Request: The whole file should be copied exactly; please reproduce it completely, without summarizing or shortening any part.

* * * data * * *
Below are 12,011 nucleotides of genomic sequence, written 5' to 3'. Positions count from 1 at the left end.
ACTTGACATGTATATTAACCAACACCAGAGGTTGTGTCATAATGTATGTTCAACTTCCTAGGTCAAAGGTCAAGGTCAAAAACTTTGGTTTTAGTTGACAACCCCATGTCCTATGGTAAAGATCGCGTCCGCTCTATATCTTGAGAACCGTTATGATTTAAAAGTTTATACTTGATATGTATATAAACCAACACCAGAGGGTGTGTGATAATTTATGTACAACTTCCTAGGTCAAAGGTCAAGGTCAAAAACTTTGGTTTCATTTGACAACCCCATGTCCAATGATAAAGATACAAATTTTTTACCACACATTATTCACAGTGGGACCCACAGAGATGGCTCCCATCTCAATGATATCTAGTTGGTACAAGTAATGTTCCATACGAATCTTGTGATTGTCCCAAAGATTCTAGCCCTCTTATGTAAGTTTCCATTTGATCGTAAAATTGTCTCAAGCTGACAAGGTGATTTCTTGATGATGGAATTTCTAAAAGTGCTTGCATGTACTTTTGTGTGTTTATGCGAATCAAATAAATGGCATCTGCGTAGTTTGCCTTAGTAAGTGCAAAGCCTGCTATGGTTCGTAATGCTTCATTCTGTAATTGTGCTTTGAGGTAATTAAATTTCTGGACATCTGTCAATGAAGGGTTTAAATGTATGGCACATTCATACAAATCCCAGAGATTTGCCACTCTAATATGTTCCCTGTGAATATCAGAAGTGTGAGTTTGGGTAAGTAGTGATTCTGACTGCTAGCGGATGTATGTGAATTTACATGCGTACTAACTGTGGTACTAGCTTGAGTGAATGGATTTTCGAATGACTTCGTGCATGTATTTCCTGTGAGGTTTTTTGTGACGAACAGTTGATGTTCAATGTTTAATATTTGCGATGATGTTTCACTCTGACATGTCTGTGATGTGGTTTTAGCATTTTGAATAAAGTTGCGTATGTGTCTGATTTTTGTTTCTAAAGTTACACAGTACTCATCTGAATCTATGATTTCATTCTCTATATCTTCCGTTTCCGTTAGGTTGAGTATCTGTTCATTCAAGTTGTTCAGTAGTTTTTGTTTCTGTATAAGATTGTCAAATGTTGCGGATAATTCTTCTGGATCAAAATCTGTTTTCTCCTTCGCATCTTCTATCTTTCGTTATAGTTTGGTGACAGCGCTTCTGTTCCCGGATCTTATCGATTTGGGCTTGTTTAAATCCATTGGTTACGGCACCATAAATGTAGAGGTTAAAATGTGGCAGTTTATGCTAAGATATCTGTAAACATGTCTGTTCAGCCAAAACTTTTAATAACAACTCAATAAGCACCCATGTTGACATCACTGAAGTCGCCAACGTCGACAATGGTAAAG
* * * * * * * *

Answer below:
Below are 12,011 nucleotides of genomic sequence, written 5' to 3'. Positions count from 1 at the left end.
ACTTGACATGTATATTAACCAACACCAGAGGTTGTGTCATAATGTATGTTCAACTTCCTAGGTCAAAGGTCAAGGTCAAAAACTTTGGTTTTAGTTGACAACCCCATGTCCTATGGTAAAGATCGCGTCCGCTCTATATCTTGAGAACCGTTATGATTTAAAAGTTTATACTTGATATGTATATAAACCAACACCAGAGGGTGTGTGATAATTTATGTACAACTTCCTAGGTCAAAGGTCAAGGTCAAAAACTTTGGTTTCATTTGACAACCCCATGTCCAATGATAAAGATACAAATTTTTTACCACACATTATTCACAGTGGGACCCACAGAGATGGCTCCCATCTCAATGATATCTAGTTGGTACAAGTAATGTTCCATACGAATCTTGTGATTGTCCCAAAGATTCTAGCCCTCTTATGTAAGTTTCCATTTGATCGTAAAATTGTCTCAAGCTGACAAGGTGATTTCTTGATGATGGAATTTCTAAAAGTGCTTGCATGTACTTTTGTGTGTTTATGCGAATCAAATAAATGGCATCTGCGTAGTTTGCCTTAGTAAGTGCAAAGCCTGCTATGGTTCGTAATGCTTCATTCTGTAATTGTGCTTTGAGGTAATTAAATTTCTGGACATCTGTCAATGAAGGGTTTAAATGTATGGCACATTCATACAAATCCCAGAGATTTGCCACTCTAATATGTTCCCTGTGAATATCAGAAGTGTGAGTTTGGGTAAGTAGTGATTCTGACTGCTAGCGGATGTATGTGAATTTACATGCGTACTAACTGTGGTACTAGCTTGAGTGAATGGATTTTCGAATGACTTCGTGCATGTATTTCCTGTGAGGTTTTTTGTGACGAACAGTTGATGTTCAATGTTTAATATTTGCGATGATGTTTCACTCTGACATGTCTGTGATGTGGTTTTAGCATTTTGAATAAAGTTGCGTATGTGTCTGATTTTTGTTTCTAAAGTTACACAGTACTCATCTGAATCTATGATTTCATTCTCTATATCTTCCGTTTCCGTTAGGTTGAGTATCTGTTCATTCAAGTTGTTCAGTAGTTTTTGTTTCTGTATAAGATTGTCAAATGTTGCGGATAATTCTTCTGGATCAAAATCTGTTTTCTCCTTCGCATCTTCTATCTTTCGTTATAGTTTGGTGACAGCGCTTCTGTTCCCGGATCTTATCGATTTGGGCTTGTTTAAATCCATTGGTTACGGCACCATAAATGTAGAGGTTAAAATGTGGCAGTTTATGCTAAGATATCTGTAAACATGTCTGTTCAGCCAAAACTTTTAATAACAACTCAATAAGCACCCATGTTGACATCACTGAAGTCGCCAACGTCGACAATGGTAAAG